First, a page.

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The Name of the Wind | Paperback

Author: Patrick Rothfuss | Format: Paperback

    (10 customer reviews)  |  Write a review

Customer Reviews

"Average rating (10 reviews)"

Results 1-10 of 10

  Just read it.

| | See all TerrorSmurf's reviews (7)

I have read a lot of books. This however, is the best book. For your own sake, I beg you to read it. No other book has gotten me this emotionally attached to the characters and the story. Fantastic universe, easy to grasp, endless depth, brilliantly written.

Do yourself a favor and read this book

  Extremely gripping - didn't want it to end!

| | See all Starman674's reviews (2)

The story starts off quite slow for the first few chapters, but once it finds its pace its an incredible story. You cant wait to find out what happens next. Its very skilfully written, really rich in detail, and it all feels really, really believable, for a fantasy.
The only problem is the ending - it feels so hurried, like Its just half a story. Which should explain the sequel. I would recommend for anyone who likes fantasy- or just a good story, but you will not be able to put it down!

  Awesome

| | See all hermitsway's reviews (1)

I read a hell of lot of books and found this was awesome. Cannot wait for the second one to come from this trilogy

  awesome book

| | See all Nathbird's reviews (1)

Coming from someone who reads a lot of adventure/fantasy books, this is easily one of, if not the best book i've read. it explodes with fantastic description an beautifully set scenes right from the beginning, this is present the whole way through the book. Patrick keeps you entertained an surprised from start to end, you will definitely find it hard to put down once you start reading it!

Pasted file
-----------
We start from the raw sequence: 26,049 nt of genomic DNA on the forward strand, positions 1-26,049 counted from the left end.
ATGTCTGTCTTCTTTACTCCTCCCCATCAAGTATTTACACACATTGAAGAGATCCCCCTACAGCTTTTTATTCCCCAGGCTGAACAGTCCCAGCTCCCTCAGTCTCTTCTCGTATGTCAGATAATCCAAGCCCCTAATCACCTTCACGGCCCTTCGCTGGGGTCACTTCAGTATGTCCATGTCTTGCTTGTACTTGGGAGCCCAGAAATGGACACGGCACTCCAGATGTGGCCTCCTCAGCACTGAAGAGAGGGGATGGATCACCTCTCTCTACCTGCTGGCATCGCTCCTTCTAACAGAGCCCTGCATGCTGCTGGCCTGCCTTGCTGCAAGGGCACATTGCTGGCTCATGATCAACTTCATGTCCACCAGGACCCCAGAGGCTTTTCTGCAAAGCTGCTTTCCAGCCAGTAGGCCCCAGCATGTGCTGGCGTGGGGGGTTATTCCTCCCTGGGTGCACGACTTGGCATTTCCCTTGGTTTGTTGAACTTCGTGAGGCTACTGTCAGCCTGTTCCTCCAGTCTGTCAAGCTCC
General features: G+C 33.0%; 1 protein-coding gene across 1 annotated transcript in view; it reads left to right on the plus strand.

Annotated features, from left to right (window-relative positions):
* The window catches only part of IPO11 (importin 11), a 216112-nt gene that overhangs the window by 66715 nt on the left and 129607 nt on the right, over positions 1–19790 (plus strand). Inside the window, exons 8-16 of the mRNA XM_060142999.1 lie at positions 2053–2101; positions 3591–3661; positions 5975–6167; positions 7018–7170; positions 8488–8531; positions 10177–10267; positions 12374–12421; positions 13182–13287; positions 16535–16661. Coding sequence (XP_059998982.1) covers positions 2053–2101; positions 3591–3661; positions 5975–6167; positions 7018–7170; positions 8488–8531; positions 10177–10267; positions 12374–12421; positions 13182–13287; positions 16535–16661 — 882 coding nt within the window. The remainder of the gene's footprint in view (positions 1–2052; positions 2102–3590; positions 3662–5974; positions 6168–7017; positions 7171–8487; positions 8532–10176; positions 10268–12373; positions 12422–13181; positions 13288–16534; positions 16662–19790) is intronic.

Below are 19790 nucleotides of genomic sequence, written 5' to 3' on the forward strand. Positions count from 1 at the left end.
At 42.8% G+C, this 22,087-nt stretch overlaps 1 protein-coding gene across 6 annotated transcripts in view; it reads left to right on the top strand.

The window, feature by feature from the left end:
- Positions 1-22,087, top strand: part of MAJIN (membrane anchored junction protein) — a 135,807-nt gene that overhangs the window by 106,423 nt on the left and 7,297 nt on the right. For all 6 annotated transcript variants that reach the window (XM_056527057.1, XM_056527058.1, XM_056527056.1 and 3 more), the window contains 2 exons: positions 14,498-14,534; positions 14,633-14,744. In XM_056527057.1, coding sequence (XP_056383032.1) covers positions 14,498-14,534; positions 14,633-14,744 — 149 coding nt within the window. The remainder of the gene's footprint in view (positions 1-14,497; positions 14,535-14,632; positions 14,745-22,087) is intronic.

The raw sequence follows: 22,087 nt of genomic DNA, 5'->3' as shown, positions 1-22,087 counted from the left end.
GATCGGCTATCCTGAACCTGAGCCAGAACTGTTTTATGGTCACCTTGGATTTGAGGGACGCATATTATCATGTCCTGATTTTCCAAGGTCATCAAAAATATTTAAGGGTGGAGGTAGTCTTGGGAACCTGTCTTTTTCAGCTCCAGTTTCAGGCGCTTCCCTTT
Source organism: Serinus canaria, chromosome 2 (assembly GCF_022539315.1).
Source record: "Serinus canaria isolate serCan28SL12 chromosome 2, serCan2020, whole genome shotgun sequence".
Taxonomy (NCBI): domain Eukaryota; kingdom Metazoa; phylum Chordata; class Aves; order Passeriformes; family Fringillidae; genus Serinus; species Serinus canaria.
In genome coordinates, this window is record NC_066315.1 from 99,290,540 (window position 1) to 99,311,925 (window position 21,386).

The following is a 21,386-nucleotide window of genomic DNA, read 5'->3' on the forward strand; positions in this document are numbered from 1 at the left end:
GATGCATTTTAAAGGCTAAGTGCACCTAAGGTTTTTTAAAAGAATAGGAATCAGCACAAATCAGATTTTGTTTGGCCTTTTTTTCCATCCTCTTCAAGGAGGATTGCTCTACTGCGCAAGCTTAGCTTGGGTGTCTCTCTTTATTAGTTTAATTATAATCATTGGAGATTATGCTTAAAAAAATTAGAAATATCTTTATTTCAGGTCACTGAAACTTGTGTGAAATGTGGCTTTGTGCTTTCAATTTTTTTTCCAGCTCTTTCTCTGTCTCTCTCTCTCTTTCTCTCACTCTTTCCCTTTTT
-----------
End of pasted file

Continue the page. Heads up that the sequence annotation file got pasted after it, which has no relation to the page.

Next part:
Ah truly breathtaking read.

| | See all Al3xki's reviews (2)

Its been a while since i've read a good fantasy book, always being disapointed. But the Name of the wind is not like that, it was an amazing read for start to finish, I cant wait to get my hands on the next part of the story. Its greatly written, the author has created an impressive world and most importantly this is finally a character u can truly get behind. One that strives ambitiously to succedd even if he falls. Everyone even remotely interested in a good novel SHOULD read this

  Awesome doesn't even begin to describe

| | See all MinatureCookie's reviews (1)

This is, by far, without a shadow of a doubt, no exaggeration - THE best book I've ever read. I've been waiting a year or so now for the sequel to come out, and it will undoubtedly be worth it.
This is the perfect balance between logic and fantasy, it kept me sustained throughout the entire read. I managed to finish it in one reading, despite its size.
It feels as if it starts a little slow, but you'll see once you get into it that the slow start was necessary for such a fantastic climax.
Only cons I would point out is that there's still another 6 months 'til the sequel.
Buy this book.

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  Breathtaking, funny, heartbreaking, wonderful, imaginative

| | See all chitman13's reviews (52)

The Name of the Wind is one of those books. You know, the book that gets hype, gets great reviews and is generally loved by those that read it. For me, The Name of the Wind was a fantasy book that I kept on hearing great things about - there aren't that many fantasy books that will pique my interest enough to go out and buy them, I just don't tend to lean towards fantasy at all and would quite happily pick up a sci-fi book instead. However, I did buy it, and after having it on the shelf for a few weeks I decided to pick it up and see what it had in store. If you read the blurb, especially the quote from Kvothe, you're given such a huge scope and great promise and I wondered just how the story would meet that initial bait. It certainly delivered everything a good story should, and touted as the first book of the Kingkiller Chronicles (or to be exact: day 1), it did everything I expected the first volume should offer.